First Night Design | Great Rail Restorations with Peter Snow #2 days left!

I meant to write this post two or three weeks ago but I forgot all about it. You have two days only (tonight and tomorrow) to catch up on iPlayer [the UK only] with a programme that ‘stars’ my family’s railway carriage and the writer of this blog!

Episode 2 shows the incredible work done by talented volunteers on restoring our Oldbury carriage which dates from…

via First Night Design | Great Rail Restorations with Peter Snow #2 days left!

On this day: Svetlana Alliluyeva defects | In Times Gone By…

On the 6th of March, 1967, Svetlana Alliluyeva, daughter of Soviet dictator Joseph Stalin, approached the US embassy in New Delhi and asked for political asylum. She is seen below arriving in the U…

Source: On this day: Svetlana Alliluyeva defects | In Times Gone By…

A Doric Tragedy: Demolishing the Euston Arch | cabinetroom

Drivers crawling along the Euston Road in the north of Central London will be familiar with the uninspiring, bland and brutal space that surrounds Euston Station. The three high-rise office blocks in particular seem to have been lifted from some mediocre midwestern city in the United States (Minneapolis? Cleveland?) and plonked down in Britain’s capital, as if outposts of a regional insurance firm or bank. Train passengers too will know the unpleasant warren of passageways and concrete steps that cluster around these blocks, leading from the station onto a dirty apron of grass, which itself appears custom-made for discarded free-sheets, beer cans and syringes.

The current Euston Station was opened by the Queen in 1968, but, like so many modern buildings, it has never really lived up to the artist’s impression.

It was not always thus. Until 1961, Euston Station was separated from the Euston Road by several smaller streets and the…

Source: A Doric Tragedy: Demolishing the Euston Arch | cabinetroom.

On this day: The Mỹ Lai Massacre

In Times Gone By...

Vietnamese women and children in Mỹ Lai before being killed in the massacre, March 16, 1968.[13] According to court testimony, they were killed seconds after the photo was taken.

Apparently taken moments before they were killed.

I’m not even going to try and summarise this one. Below is a little bit from an article about it:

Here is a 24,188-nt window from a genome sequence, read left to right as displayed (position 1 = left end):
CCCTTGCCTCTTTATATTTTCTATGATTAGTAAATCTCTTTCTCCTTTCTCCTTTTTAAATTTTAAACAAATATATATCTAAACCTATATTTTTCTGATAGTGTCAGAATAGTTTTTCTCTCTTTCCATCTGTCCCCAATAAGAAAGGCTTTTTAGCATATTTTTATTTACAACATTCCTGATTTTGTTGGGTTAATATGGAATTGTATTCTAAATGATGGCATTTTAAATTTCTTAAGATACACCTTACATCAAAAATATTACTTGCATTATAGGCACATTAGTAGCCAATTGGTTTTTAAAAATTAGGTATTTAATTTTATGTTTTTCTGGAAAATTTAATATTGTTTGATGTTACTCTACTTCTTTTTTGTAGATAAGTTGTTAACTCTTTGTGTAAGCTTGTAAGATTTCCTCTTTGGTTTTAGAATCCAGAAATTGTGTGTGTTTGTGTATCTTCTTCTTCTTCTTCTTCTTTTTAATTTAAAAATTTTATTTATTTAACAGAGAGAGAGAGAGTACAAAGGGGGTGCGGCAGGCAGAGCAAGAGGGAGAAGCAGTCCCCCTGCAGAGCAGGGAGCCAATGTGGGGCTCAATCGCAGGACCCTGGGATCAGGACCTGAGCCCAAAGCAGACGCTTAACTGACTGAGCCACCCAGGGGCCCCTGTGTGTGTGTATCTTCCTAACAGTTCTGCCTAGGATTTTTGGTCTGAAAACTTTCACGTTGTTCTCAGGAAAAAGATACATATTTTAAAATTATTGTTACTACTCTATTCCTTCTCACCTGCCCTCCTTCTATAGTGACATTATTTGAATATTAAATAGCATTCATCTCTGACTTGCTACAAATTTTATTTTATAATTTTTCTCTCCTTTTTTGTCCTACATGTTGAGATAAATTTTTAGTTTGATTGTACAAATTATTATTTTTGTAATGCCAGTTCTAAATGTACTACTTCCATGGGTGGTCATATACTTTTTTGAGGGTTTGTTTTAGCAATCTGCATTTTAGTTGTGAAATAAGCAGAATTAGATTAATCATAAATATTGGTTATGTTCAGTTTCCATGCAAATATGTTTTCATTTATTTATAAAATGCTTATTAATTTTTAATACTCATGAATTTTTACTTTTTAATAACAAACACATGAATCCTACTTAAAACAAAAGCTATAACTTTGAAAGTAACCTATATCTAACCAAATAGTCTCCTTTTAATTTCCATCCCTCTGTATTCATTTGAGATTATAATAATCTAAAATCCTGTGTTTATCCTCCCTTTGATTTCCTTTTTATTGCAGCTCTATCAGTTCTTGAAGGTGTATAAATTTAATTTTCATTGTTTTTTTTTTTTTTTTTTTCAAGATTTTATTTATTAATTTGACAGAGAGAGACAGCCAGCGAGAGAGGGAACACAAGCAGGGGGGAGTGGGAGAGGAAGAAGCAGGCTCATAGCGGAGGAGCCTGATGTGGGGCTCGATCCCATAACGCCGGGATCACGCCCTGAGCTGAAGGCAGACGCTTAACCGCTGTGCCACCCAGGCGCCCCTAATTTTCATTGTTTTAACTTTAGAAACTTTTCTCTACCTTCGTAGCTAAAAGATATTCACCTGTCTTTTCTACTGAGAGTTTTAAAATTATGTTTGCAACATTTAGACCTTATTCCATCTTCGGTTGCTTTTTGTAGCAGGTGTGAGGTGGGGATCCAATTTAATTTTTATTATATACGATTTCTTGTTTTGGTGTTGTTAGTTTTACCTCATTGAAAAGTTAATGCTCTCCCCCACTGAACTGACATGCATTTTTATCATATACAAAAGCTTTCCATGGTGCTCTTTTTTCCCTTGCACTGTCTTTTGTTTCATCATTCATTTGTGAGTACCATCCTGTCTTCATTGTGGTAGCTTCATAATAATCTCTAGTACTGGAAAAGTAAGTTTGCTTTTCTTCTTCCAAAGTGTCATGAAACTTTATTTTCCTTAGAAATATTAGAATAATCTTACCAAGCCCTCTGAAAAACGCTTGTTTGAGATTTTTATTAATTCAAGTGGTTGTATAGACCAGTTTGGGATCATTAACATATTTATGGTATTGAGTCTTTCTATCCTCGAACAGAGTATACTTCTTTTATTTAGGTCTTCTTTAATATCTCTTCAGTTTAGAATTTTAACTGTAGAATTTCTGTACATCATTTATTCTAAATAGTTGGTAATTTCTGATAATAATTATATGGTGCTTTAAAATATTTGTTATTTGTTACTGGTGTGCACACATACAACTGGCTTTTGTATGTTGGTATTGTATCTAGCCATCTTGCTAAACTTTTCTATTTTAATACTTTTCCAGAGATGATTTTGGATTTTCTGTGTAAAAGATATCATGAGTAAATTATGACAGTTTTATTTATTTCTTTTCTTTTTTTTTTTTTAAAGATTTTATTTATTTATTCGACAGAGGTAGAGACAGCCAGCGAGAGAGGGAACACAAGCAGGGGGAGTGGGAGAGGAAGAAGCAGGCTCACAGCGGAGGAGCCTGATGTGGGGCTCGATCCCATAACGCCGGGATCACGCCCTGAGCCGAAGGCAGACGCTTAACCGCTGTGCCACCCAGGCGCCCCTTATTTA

Unidentified bodies near burning house. My Lai, Vietnam. March 16, 1968.

The Mỹ Lai Massacre was the Vietnam War mass killing of between 347 and 504 unarmed civilians in South Vietnam on March 16, 1968. It was committed by U.S. Army soldiers from the Company C of the 1st Battalion, 20th Infantry Regiment, 11th Brigade of the 23rd (America) Infantry Division.

 Photo taken by United States Army photographer Ronald L. Haeberle on March 16, 1968 in the aftermath of the My Lai massacre showing mostly women and children dead on a road.

Women and children killed.

Victims included men, women, children, and infants. Some of the women were gang-raped and their bodies mutilated.

Pfc. Mauro, Pfc Carter, and SP4 Widmer (Carter shot himself in the foot during the My Lai massacre)SP4 Dustin setting fire to dwelling (during the My Lai massacre)

One soldier shot himself in the foot; another sets a building on fire.

Twenty-six soldiers were charged with criminal offences, but only Lieutenant William Calley Jr., a platoon leader in C Company, was convicted.

Found guilty of killing 22 villagers, he was originally given a life sentence, but served only three…

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LSD: A Trip Down Memory Lane

Atomic Flash Deluxe

LSD25 Manufactured by Sandoz Laboratories - Basel, Switzerland LSD25 Manufactured by Sandoz Laboratories – Basel, Switzerland

Taking LSD was a profound experience, one of the most important things in my life.  ~~Steve Jobs

In 1956 this unnamed American housewife took LSD at the Veteran’s Administration Hospital in Los Angeles. This woman’s husband was an employee at the hospital and referred her to this study, which was reportedly done for a television program on mental health issues.

When Swiss chemist Albert Hoffman first synthesized LSD (lysergic acid diethylamide) at the Sandoz laboratories in Basel, Switzerland on November 16, 1938, he felt that the compound wasn’t useful for the project at hand. He set it aside in the slush-pile. Five years later, April 16, 1943, Hoffman felt compelled to take another look at his abandoned discovery. John Beresford writes:

Hofmann is not sure – the chemist in the old Sandoz lab had what he called a “Vorgefühl.” The usual English…

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Bermondsey summers

A beautiful piece by Pete Johnson about summers in the 1950s and ’60s when English children could be so much more inventive than today, when imagination was the key.

beetleypete

What is it about memory, that makes us remember summers as being better in our youth? Ask most people about the weather, and they will almost always agree that the summer was better when they were young. Six weeks of unbroken sun, school holidays spent outside, with perhaps the occasional thundery shower, that helped to clear the air. Given that this might span a time period from 1958, to 1998, it cannot really have any basis in fact. Although I do not have the real statistics to hand, (and cannot be bothered to look them up) I am sure that we didn’t always have fabulous summers, with weeks of Mediterranean heat, and unbroken blue skies. So why is it that this is how I remember them?

Before we moved to Kent, when I was fifteen years old, I spent my summers on the streets of Bermondsey, a South London district…

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